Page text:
Today the president asked for and received the Attorney General’s resignation. Then it was announced that the DOJ Chief of Staff, Matthew Whitaker would be the Acting AG and according to the Hill, NyPost, and others:

"The Acting Attorney General is in charge of all matters under the purview of the Department of Justice," DOJ spokeswoman Sarah Isgur Flores said in a statement to The Hill.

And yet, on the basis of this legal analysis in Slate over a year ago, there are only three things that the President can do with respect to this without going through the Senate:

  1. He could

... follow the terms of the DOJ succession statute and his own executive order on DOJ succession, under both of which the deputy attorney general, Rod Rosenstein, would automatically become the acting attorney general ...

  1. The Federal Vacancies Reform Act of 1998:

A more complicated scenario would be to rely on the provision codified at 5 U.S. Code Section 3345(a)(2), which states: “notwithstanding [the default rule that the deputy becomes the acting], the President (and only the President) may direct a person who serves in an office for which appointment is required to be made by the President, by and with the advice and consent of the Senate, to perform the functions and duties of the vacant office temporarily in an acting capacity...

  1. An interim appointment of an actual AG.

To the best of my understanding none of these things have happened. He did not appoint the Deputy AG Rod Rosenstein, Whitaker as DOJ Chief of Staff has not gone through Senate approval, and he is not making an interim appointment. And yet I cannot find a single journalistic, legal, or even political source that has questioned the authority or the legality of the President's actions in this matter today.

Can someone who understands the legal issues here please explain to me what is going on (legally and/or constitutionally)?

2 Answers 2


Based on 5 U.S. Code Section 3345, Matthew Whitaker appears to fulfill the criteria for subsection (a)(3):

notwithstanding paragraph (1), the President (and only the President) may direct an officer or employee of such Executive agency to perform the functions and duties of the vacant office temporarily in an acting capacity, subject to the time limitations of section 3346, if—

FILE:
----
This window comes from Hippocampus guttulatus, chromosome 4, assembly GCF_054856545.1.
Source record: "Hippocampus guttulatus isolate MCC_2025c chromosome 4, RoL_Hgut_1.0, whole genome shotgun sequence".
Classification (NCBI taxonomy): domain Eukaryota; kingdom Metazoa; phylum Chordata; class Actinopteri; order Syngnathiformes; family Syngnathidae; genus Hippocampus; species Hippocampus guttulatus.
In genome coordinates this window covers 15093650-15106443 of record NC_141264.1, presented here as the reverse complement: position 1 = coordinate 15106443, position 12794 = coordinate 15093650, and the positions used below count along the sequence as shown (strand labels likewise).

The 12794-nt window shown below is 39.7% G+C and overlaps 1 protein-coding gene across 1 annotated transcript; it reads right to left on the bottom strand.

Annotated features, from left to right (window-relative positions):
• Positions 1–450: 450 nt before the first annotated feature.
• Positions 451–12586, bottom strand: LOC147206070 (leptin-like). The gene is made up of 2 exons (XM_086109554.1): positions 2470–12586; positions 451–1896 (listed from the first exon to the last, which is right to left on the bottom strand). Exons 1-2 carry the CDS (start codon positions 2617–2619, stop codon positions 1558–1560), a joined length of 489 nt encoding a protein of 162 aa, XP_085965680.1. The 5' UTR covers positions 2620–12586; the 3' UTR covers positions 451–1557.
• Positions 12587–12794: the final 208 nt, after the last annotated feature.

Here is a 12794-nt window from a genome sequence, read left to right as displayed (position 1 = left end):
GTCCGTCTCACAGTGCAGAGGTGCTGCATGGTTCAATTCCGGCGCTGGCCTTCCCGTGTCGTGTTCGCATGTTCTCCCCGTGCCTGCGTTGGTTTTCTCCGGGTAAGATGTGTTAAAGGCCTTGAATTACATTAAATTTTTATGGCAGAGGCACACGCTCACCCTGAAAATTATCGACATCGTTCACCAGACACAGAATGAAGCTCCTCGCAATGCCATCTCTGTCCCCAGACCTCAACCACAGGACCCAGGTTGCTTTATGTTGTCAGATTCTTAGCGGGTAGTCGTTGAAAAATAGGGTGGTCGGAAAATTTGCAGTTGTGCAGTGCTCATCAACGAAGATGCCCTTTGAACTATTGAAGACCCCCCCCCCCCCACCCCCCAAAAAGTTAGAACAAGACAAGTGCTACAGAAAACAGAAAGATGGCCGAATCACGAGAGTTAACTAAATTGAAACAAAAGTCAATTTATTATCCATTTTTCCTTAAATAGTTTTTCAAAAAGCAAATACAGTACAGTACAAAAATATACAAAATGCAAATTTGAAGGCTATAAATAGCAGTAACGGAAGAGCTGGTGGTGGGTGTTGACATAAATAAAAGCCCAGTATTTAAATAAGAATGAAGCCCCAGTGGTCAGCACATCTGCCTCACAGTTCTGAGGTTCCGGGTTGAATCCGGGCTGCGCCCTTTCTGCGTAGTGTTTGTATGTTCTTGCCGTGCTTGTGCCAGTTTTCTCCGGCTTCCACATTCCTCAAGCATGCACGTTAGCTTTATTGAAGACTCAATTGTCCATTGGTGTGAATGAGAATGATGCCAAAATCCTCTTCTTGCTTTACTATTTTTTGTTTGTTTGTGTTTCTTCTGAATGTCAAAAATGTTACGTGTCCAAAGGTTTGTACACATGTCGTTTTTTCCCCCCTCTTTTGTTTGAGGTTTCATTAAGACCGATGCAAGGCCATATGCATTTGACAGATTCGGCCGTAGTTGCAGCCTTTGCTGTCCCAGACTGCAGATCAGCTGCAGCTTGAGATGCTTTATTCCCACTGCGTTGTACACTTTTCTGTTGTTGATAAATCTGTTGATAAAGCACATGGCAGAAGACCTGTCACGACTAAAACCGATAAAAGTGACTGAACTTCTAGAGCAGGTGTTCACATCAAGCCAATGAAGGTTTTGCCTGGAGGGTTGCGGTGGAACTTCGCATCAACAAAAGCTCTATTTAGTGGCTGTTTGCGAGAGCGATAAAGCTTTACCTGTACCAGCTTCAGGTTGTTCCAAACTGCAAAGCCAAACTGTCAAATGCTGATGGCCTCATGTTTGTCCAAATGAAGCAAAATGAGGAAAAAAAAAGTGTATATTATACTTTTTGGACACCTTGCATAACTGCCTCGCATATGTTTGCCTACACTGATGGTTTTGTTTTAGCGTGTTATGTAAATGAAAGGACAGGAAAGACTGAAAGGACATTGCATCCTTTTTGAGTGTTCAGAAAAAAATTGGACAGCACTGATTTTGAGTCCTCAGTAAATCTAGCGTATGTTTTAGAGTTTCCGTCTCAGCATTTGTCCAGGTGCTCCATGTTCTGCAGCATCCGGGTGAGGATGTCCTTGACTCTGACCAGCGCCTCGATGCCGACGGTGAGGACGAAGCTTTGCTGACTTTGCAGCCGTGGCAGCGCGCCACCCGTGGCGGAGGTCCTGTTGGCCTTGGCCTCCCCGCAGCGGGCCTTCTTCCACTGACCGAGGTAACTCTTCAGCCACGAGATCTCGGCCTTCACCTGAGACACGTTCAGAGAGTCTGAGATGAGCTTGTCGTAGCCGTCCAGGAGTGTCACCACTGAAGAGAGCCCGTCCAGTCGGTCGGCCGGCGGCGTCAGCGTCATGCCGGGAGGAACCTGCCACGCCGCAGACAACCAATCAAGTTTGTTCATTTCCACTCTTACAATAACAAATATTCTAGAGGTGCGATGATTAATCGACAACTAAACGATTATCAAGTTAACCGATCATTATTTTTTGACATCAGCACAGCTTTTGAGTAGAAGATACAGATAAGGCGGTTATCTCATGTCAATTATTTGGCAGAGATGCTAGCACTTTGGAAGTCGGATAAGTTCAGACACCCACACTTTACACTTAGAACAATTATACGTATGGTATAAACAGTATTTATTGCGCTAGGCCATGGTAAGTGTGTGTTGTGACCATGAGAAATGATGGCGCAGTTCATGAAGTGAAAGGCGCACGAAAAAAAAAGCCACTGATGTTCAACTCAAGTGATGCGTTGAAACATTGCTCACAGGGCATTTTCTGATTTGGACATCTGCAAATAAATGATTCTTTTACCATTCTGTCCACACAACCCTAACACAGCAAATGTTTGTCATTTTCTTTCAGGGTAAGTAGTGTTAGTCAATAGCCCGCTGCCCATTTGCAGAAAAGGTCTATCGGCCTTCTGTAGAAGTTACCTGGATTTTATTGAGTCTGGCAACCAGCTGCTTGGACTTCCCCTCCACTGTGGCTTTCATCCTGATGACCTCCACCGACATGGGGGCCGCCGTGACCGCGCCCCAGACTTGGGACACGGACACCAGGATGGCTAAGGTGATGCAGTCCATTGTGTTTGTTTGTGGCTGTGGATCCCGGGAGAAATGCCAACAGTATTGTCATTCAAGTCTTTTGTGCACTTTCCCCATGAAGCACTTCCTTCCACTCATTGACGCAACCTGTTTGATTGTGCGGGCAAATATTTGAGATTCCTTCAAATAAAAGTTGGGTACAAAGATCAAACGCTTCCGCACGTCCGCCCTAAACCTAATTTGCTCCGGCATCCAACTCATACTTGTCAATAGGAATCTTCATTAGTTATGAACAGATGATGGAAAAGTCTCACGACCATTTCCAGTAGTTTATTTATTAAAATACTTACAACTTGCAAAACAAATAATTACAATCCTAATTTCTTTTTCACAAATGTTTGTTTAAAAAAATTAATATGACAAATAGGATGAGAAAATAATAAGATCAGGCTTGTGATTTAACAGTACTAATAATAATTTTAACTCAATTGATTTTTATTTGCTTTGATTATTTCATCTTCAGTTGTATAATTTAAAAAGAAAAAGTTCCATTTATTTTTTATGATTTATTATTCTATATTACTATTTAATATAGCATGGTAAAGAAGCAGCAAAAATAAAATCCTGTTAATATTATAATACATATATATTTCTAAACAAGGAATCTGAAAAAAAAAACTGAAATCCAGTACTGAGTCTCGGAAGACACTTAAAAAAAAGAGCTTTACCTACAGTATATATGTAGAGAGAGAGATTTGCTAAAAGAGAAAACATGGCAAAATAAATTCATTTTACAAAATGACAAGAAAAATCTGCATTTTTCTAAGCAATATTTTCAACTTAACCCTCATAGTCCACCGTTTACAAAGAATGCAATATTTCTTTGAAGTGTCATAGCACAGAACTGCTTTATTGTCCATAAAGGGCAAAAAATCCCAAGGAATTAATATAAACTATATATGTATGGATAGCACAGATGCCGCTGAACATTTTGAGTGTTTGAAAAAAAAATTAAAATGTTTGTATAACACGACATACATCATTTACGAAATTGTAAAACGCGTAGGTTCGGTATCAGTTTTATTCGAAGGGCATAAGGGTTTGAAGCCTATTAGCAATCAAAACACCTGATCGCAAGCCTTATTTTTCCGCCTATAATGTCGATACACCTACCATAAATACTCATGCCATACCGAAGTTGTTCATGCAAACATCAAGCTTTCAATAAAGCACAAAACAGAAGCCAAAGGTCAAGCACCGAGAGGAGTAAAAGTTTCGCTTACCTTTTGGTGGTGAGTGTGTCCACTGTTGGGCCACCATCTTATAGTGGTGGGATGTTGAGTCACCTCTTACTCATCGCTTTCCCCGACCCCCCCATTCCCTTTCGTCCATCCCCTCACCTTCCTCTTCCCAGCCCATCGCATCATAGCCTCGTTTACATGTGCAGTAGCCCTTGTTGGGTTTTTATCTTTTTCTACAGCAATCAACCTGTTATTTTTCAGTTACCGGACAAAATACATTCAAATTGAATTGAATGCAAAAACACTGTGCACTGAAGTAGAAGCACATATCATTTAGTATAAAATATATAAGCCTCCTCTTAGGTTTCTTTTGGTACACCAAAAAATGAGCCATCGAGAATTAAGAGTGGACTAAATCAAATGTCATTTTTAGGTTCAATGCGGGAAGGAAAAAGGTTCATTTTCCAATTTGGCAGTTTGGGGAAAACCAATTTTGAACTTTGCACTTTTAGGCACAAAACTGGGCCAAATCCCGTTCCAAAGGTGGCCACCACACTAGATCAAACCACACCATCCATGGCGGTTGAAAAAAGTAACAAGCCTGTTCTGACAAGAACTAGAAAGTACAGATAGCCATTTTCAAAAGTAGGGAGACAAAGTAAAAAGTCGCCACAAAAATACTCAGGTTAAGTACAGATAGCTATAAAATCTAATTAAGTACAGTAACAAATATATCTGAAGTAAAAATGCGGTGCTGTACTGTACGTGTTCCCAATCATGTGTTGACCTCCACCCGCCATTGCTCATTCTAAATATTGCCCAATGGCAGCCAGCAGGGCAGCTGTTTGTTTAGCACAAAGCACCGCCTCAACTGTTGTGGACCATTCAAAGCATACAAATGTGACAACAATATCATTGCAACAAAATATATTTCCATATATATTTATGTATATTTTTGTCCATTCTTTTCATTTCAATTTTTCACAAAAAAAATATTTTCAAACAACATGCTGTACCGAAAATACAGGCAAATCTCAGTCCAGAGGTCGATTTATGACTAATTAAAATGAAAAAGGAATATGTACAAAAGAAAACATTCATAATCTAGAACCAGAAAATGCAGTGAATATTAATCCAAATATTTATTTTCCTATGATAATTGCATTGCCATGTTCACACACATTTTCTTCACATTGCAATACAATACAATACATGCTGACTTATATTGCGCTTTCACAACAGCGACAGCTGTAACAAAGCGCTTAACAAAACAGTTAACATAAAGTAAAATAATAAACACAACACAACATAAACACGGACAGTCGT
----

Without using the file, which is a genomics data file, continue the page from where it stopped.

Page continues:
(A) during the 365-day period preceding the date of death, resignation, or beginning of inability to serve of the applicable officer, the officer or employee served in a position in such agency for not less than 90 days; and

(B) the rate of pay for the position described under subparagraph (A) is equal to or greater than the minimum rate of pay payable for a position at GS–15 of the General Schedule.

He has held the Chief of Staff position for a little over a year, and the Chief of Staff position is almost certainly an SES Pay Scale position which would be higher than a GS-15. The time limitation in section 3346 mentioned only refers to the length of time he can serve as the acting attorney general.

It's worth noting that the next part is:

(1) Notwithstanding subsection (a)(1), a person may not serve as an acting officer for an office under this section, if—

(A) during the 365-day period preceding the date of the death, resignation, or beginning of inability to serve, such person—

(i) did not serve in the position of first assistant to the office of such officer; or

(ii) served in the position of first assistant to the office of such officer for less than 90 days; and

(B) the President submits a nomination of such person to the Senate for appointment to such office.

As Deputy Attorney General Rod Rosenstein is the "first assistant" for the purpose of this section (see 28 U.S. Code Section 508), this means that if the President decides to nominate Whitaker to the position, he would have to resign his acting position.

  • Thanks. Isn’t the Deputy AG his first assistant? Nov 8, 2018 at 5:51
  • 1
    @RBarryYoung yes, the Deputy AG is the first assistant, according to 28 USC 508 part (a). This means that Whitaker (not being the Deputy AG and therefore not having served in the position of first assistant) meets all the requirements of 5 USC 3345(b)(1)(A) as quoted above, so if additionally he was nominated by the President under 5 USC 3345(b)(1)(B) he would therefore be ineligible to continue to hold the acting position.
    – Kidburla
    Nov 8, 2018 at 23:37
  • Could you address the question as to whether, as lawfare puts it: The FVRA acknowledges that it may not be the “exclusive means” for filling vacancies in Senate-confirmed positions if another statute like Section 508 expressly “designates” an officer or employee to perform the functions of the office in an acting capacity
    – De Novo
    Nov 9, 2018 at 3:55

It's a tricky question, but there is analysis from people more competent than me available at the New York Times and Lawfare.

  • This may also be helpful: justsecurity.org/61386/…
    – Kidburla
    Nov 8, 2018 at 23:23
  • 1
    Link-only answers are not considered as helpful as ones in which you summarize the answer(s) provided to the question in the links.
    – feetwet
    Nov 11, 2018 at 3:00
  • I would agree with that.
    – bdb484
    Nov 12, 2018 at 3:12

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